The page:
Wednesday, May 6, 2009

The Newer, Bigger Kindle

Okay, I'm going to put out there right now that Kindle's newer bigger self is not going to work. I seem to be in the minority, so let me be clear about what I mean by that: It will not sell as well as the original-sized Kindle, and it is not the way of the future.

The ways in which it will be moderately successful are as follows: As an entrance into the Boomer market (i.e., people who find the iPhone and even the original Kindle too small). What's going to hold it back here somewhat is the price. For folks who are already slightly skeptical about digital, $500 is a pretty big chunk of change. It will also be somewhat useful for folks who depend a lot on graphics--students who use textbooks, professionals who use manuals. For everyone named above, it's an interim step backwards, opening up the market for more users to become comfortable with the technology that already exists.

It's also a threat to Apple, because it's an interim step in the direction of a new kind of laptop technology: something like this could be your new computer someday. Make it a touchscreen, with a touchscreen keyboard, and you could run a pretty full OS. Apple is already responding to this threat with their Mediapad. If the Kindle goes in this direction, that's the one way that this thing will become a big player.

But I'm not sure Amazon is going in that direction because they seem pretty set on thinking of this as a *reading* device. And that's the real problem. The media device of the future is going to have to be an all-in-one, like the iPhone is.

The all-in-one mindset is important for two reasons. First, portability: if the logic behind the Kindle is that you don't want to carry around multiple books, then you also don't want to carry around multiple devices, and you probably don't want to carry around a big one. Portability is a key factor in mobile devices, and this Kindle just ain't it. If you're in the general market (not Boomer, not infographics-focused) and you wanted a digital reading device badly enough to pay that much money for it, you would have tried out the original Kindle, and by now you'd be used to it, and so why ever would you get something bigger?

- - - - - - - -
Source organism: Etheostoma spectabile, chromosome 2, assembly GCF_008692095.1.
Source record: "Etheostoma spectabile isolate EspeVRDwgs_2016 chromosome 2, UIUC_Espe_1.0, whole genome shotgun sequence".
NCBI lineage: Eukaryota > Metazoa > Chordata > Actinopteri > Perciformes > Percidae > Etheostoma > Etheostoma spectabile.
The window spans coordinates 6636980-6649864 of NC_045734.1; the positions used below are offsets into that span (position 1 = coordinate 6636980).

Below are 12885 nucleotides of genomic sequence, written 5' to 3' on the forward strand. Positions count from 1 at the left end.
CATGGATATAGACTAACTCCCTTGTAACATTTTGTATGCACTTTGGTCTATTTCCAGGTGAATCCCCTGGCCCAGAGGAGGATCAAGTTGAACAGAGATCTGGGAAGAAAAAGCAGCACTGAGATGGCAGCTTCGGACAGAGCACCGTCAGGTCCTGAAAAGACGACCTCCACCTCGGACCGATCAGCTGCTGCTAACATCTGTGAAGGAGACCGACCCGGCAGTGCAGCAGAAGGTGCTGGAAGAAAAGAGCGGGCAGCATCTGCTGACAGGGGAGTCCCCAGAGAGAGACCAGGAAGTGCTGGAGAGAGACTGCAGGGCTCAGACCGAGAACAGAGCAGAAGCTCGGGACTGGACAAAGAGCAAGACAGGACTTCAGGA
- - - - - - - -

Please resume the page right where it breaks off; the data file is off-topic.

Second, because we always want more functionality, not less. Why would I want to carry around a huge slab of computer that can only do one thing, when I could carry around something that could also act as a GPS, as a phone, as a Red-Sox-game-score tracker? I already expect more of my mobile devices. I think this is really important: if Amazon is trying to present a disruptive innovation (something that does less but reaches a broader market), they've got their price wrong. And if they're just trying to present a new innovation, then they are just innovating by looking in the rear view mirror.

So fire away. Why am I wrong?

4 comments:

Bsurette said...

I think the initial pitch was “stop carrying around so many books”. The new pitch is “why go to the bookstore at all?”. If that’s the case, it may come down to who has the bigger store. Amazon is by no means putting its eggs in one basket - it opened up its Kindle books for multiple devices and may even welcome the Apple media pad. If the Kindle fails (and I agree the DX price point is a problem) but digital books continue to take off, Amazon still wins. It is also interesting to note Amazon's digital music program, which, while no Itunes, is quite impressive.